According to this article, Vodafone will be next week the first mobile network operator to launch a femtocell product in Europe:

“Looking like a home router, femtocells give 3G coverage indoors, and use home broadband to connect calls across the Internet to the mobile network.”

“… will be available on different price plans… Essentially, the femto is free to anyone on a £30 contract, and £5 otherwise – including dongle customers”

Femtocells are in fact compact devices (similar to Wi-Fi routers) that act as very low power cell phone base stations that can be installed in end-users premises. Typical cell phones can connect to them instead of the remote “high-power” towers operated by mobile network operators. Femtocells carry the usual communication services through standard Internet connections in homes and offices.

Key benefits to operators (O) and users (U):

  • Better in-building coverage (O, U)
  • Overall network infrastructure can eventually be operated at lower power levels (O)
  • Off-loading cellular networks (O)
  • MNOs can still charge service costs while using end-users resources (Internet) (O)
  • Use the mobile device at home at lower rates (U)
  • Does not need regular phone service at home anymore (O, U)

Could this femtocell approach be exploited in the context of digital broadcasting as well? At CRC, we have developed a compact software transmitter for DAB. This platform could be further integrated as a low-cost personal DAB transmitter or FemtoDAB cell!

Such a FemtoDAB approach could offer interesting benefits:

  • Better in-building coverage (O, U)
  • Overall network infrastructure can eventually be operated at lower power levels (O)
  • Outdoor, indoor roaming with the same device (broadcast enabled handhelds) (U)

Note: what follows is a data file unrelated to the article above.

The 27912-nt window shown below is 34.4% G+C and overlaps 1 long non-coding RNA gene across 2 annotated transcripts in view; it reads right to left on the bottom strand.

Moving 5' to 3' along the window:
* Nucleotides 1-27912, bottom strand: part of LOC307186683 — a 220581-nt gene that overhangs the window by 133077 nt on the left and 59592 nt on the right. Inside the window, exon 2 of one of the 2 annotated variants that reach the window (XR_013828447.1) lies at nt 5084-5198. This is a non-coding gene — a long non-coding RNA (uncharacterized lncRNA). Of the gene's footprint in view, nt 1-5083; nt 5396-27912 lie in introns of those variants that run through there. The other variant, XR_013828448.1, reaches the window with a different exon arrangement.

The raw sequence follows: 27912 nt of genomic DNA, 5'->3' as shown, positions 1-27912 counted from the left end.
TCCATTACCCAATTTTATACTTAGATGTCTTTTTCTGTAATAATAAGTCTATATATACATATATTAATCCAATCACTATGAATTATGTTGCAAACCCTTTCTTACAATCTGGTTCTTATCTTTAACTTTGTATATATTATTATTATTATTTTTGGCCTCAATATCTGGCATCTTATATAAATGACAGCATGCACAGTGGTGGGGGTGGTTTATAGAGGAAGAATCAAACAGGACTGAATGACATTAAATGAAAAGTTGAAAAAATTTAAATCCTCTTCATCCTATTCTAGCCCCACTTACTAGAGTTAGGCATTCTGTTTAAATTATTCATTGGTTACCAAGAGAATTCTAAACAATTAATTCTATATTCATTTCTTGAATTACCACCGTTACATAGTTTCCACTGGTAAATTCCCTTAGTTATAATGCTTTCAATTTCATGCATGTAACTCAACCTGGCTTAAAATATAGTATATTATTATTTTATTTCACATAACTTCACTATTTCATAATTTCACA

• Transmission of additional Internet radio content in the femtoDAB cell (U)

One of the challenges will be to make FemtoDAB more attractive than the Wi-Fi options.

Do you see any use cases for FemtoDAB?

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  1. MC’s avatar

    Interesting concept.

    However in the case of repeater, the issue would be to synchronize with outside network (SFN) or if it is on another frequency, to signal it so that handover can happen. (It would be easier if broadcasters would make their ETI feed available on the Internet)

    In the case of personal broadcasting, as added value compared to simple low power FM transmitter or wifi audio interfaces, I would see:
    - solve the difficulty sometime to find available frequency as FM band is full in some cities.
    - better audio quality (except for wifi audio interface where you can reach high audio quality)
    - simultaneous broadcasting of different content (playlist)
    - compared to wifi devices, no radiation from receiver. This may sound silly but I know more and more people that avoid wifi devices because of fear of radio waves, especially in bedrooms.

    The big issue will be the cost I guess….

  2. Administrator’s avatar

    Agreed, roaming would be an issue. Doing seamless transitions another. In the situation of roaming from DAB into a FemtoDAB, the DAB receiver would have to communicate with the “router” to tell it which station it is currently listening to. One way to do this with an hybrid DAB/GSM device would be to send information about current service tuned through the general Internet either with Wi-Fi or 3G

    Going the other way around, FemtoDAB to DAB would probably be easier in that the receiver would only have to look at the list of currently available stations in his geographical area to know if the one he’s listening to in the FemtoDAB is available for roaming. No communication would be required between the FemtoDAB router and the receiver.

    Avoiding electromagnetic emissions from the receiver is a very good point. Who needs an alarm clock radiating into your head all night long!

  3. Sylvie Noel’s avatar

    Question from a novice: could such an installation be used to give cell phone access to houses that are outside of the cell company’s coverage area?

  4. Richard M’s avatar

    A Femtocell like approach is currently used in Australia for retailers.
    In Australia certain types of low power transmitter devices are allowed for certain uses without requiring a specific licence.
    The regulator has declared that retailers of digital radio can use a low powered transmitter (about 1 mw amplifier power) at the point of sale to demonstrate DAB+ radios. These transmitters use a rooftop antenna to receive the signal, a very low power amplifier and transmit antenna inside the building. No echo cancellation is required as there is good isolation betwen the external roof top antenna and the indoor low power transmitter. Network synchronisation is not an issue as the delay through the simple amplifier is negligible.
    There is no technical reason why such a solution could not be deployed domestically – but that is currently not a legal option.

    Richard